You already practice law.
Are you ready to practice life?
Are you ready to practice life?
It’s too easy to let work define who we are. It’s our job to define how work is serving us. But what if we could define our work, and not the other way around?
The practice of law is built upon thousands of years of philosophy – from Aristotle to Atticus Finch – to show us why and how it’s so important to protect the most valued aspects of human nature. We can take what we do every day for our clients and use the same system for ourselves.
The fiduciary duties – your duty to your clients – are perfectly designed to do that.
My presentations teach you how to apply the hidden advice that the practice of law holds for your life. As a practicing attorney with a vision to transform the way lawyers see themselves and their work, I appreciate the chance to share experiences and what I’ve learned along the way.
You innately know as an attorney the foundation of any important relationship through the fiduciary duties you owe your clients. Let’s apply them to your relationship to yourself first and then extend it to work. Full and Frank Disclosure, Care and Loyalty are at the center of your relationship with your clients. If you fail any of the three duties, you run the risk of failing your clients. These three duties are also at the center of any important relationship. If it fails, at least one of the three duties has been breached. What does it look like to apply these fiduciary duties equally to yourself and your relationship to work, as you do to your clients?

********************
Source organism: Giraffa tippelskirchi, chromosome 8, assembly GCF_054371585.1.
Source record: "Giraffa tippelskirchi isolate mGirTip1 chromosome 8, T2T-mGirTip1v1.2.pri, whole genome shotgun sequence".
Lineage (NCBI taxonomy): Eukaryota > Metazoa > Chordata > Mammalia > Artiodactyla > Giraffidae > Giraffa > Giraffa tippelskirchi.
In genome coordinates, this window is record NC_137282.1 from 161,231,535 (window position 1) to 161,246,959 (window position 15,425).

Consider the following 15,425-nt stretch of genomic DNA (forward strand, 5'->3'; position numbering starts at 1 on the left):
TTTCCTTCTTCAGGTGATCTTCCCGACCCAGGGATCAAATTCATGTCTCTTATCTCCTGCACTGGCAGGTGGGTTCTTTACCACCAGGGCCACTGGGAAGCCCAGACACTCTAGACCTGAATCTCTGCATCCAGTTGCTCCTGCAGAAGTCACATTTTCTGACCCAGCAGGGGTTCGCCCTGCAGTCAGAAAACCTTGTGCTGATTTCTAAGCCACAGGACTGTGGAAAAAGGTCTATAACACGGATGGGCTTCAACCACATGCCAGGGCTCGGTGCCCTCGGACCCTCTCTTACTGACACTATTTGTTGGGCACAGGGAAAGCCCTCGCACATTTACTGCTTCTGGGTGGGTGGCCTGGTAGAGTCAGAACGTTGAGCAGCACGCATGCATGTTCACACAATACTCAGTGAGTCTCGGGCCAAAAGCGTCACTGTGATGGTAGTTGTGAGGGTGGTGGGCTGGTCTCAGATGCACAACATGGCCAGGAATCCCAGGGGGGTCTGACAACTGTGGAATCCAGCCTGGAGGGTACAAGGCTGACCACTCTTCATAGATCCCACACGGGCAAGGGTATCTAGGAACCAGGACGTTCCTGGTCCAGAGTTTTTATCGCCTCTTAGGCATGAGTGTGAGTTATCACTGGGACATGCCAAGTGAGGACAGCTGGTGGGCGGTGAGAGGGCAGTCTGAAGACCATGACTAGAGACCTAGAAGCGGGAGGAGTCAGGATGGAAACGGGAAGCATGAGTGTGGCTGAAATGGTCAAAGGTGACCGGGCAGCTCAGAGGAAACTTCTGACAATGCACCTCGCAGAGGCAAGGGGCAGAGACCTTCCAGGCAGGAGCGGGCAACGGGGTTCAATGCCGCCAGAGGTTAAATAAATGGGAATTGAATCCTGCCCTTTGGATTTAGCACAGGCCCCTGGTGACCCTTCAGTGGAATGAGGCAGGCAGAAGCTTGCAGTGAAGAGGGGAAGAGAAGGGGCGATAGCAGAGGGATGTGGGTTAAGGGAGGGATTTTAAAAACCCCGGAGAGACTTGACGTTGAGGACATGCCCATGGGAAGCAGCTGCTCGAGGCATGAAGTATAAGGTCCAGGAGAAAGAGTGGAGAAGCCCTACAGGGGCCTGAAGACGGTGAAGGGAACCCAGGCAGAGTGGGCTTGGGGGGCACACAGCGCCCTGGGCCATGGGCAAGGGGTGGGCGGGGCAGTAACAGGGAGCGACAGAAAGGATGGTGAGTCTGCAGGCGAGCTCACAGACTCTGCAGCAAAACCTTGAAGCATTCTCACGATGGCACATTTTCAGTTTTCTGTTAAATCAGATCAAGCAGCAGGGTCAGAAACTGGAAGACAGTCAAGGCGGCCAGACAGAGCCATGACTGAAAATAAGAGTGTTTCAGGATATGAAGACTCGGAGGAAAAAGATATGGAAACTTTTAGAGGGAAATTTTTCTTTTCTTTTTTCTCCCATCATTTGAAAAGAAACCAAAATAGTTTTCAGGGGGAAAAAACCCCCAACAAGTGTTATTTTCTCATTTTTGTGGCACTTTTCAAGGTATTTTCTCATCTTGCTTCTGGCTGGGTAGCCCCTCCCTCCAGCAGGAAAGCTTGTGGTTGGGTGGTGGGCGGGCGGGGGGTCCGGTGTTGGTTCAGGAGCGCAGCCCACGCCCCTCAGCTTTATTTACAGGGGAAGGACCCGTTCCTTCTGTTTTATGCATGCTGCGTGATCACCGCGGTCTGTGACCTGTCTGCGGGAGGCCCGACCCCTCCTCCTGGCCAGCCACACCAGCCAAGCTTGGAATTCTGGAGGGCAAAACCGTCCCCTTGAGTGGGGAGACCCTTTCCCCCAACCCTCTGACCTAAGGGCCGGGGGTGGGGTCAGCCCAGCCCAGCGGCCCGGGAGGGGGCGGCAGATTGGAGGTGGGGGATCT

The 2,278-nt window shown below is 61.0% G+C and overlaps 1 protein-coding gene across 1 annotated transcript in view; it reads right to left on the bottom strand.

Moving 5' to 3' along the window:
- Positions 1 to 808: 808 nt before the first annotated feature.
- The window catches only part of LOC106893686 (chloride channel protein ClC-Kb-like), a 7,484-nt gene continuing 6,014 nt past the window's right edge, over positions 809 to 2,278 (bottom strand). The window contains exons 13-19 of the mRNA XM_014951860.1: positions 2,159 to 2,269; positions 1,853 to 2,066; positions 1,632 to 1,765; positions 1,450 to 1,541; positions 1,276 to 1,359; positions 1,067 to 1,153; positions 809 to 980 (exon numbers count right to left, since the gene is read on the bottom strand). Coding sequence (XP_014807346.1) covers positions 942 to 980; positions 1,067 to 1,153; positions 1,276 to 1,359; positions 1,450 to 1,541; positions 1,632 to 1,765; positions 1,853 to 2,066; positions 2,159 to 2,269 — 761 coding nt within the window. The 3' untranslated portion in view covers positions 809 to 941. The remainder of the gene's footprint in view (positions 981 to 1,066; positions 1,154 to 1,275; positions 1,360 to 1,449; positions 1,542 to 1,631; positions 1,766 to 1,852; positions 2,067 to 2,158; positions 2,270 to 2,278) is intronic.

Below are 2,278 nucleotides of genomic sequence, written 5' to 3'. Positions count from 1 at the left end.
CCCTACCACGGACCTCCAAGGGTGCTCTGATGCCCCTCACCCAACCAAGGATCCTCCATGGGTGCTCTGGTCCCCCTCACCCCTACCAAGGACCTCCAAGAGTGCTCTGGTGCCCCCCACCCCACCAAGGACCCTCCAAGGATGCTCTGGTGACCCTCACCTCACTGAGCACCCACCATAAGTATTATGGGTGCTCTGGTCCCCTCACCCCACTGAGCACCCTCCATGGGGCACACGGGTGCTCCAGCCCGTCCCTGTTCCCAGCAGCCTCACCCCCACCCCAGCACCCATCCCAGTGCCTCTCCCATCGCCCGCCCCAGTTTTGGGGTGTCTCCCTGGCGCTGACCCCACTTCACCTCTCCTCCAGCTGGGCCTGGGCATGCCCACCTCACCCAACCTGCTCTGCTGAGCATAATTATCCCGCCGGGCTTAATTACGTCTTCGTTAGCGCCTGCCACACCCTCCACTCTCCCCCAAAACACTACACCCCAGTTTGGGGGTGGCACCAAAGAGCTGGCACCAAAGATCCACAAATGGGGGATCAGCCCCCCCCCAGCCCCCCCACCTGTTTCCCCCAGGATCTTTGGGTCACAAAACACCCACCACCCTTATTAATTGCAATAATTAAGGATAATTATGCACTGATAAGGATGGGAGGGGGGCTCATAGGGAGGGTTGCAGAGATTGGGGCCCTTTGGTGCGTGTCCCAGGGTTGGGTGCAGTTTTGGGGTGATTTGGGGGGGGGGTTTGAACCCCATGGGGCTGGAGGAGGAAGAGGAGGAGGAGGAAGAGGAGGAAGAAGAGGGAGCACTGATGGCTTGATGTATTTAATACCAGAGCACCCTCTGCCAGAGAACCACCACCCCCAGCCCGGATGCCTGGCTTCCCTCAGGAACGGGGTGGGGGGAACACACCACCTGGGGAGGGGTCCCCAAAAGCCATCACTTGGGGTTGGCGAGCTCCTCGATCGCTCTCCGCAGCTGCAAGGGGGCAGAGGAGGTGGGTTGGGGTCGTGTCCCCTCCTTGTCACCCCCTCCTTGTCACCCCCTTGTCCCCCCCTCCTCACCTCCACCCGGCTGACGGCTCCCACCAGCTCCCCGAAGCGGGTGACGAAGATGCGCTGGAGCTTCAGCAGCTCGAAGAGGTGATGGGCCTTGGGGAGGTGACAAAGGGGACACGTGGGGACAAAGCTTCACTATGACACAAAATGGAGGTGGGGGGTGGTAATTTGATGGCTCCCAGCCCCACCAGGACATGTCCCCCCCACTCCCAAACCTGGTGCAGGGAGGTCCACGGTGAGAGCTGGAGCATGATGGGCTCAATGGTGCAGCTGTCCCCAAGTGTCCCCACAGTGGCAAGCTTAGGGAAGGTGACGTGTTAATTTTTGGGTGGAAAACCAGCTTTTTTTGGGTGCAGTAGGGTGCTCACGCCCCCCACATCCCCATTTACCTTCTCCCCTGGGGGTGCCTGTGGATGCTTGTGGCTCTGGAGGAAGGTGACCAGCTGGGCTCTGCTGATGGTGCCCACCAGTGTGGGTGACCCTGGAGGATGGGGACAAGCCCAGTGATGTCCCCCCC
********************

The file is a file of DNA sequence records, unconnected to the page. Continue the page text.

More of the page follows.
We all learned in first year Contracts Class about the term “condition precedent”; where the first party of the contract does not have to perform, until the second party to the contract has done what they are supposed to do. It’s actually an easy term to carry over into your own life. We all have great reasons why we can’t make a change until another person “does something different”, we have a new job or the right time appears. The sooner you stop waiting for the problems at work to change so you can be what you want, the sooner you will be living a more fulfilling life.
It’s not so much that you are living a lie when you keep the truth of who you are caged up inside. It’s that you are not living the life you are meant to live. You can even make the bars that cage the truth in out of the ones you love and care for. The journey of how I set myself free from the cage I built is a story of wanting only what I saw as the best way to live my best life. Let me share my story as the first step in helping you discover your freedom.
“I had the privilege of participating on a focus group for Jim Dwyer’s presentation Fiduciary 360. It was a wonderful presentation that allowed me the opportunity to apply the ethical standards I know so well as an attorney to my personal life. Now as I interact with those close to me, I think about how I care for them. Do I follow through with commitments? Am I diligent with promoting their needs? Do I listen? Really listen? In short, am I giving the people I love the same ethical respect I give my clients? I must say the answer is not always yes. But now, after Jim’s presentation, I am much more aware and I am striving for consistency. It is definitely a presentation worth participating in.”
Sonya Fischer Attorney in Portland, Oregon
If you want to know what they didn’t teach you in law school about The Practice of Law and Life – you’ve come to the right place.
Join the conversation today and receive my twice monthly posts + The Law-Life Project Presents: The Bottom Line, a 5-part self investigative series to help you align the practice of law with your practice of life. We can’t change the Practice of Law, but TOGETHER we can change how we engage and experience law and life.
Every artist has tools, from a hammer and chisel to the acetylene torch. The art of asking questions is one of the most powerful tools an attorney uses. Together we spark questions about how to create the practice of law and life we want.
Great strides in our lives are made of small steps. It is about the small and everyday steps you can seamlessly take in your daily practice of law that lead you to living your best life. Through probing questions and small successes, my goal is to bring a fresh and deeper perspective to the lawyer’s life.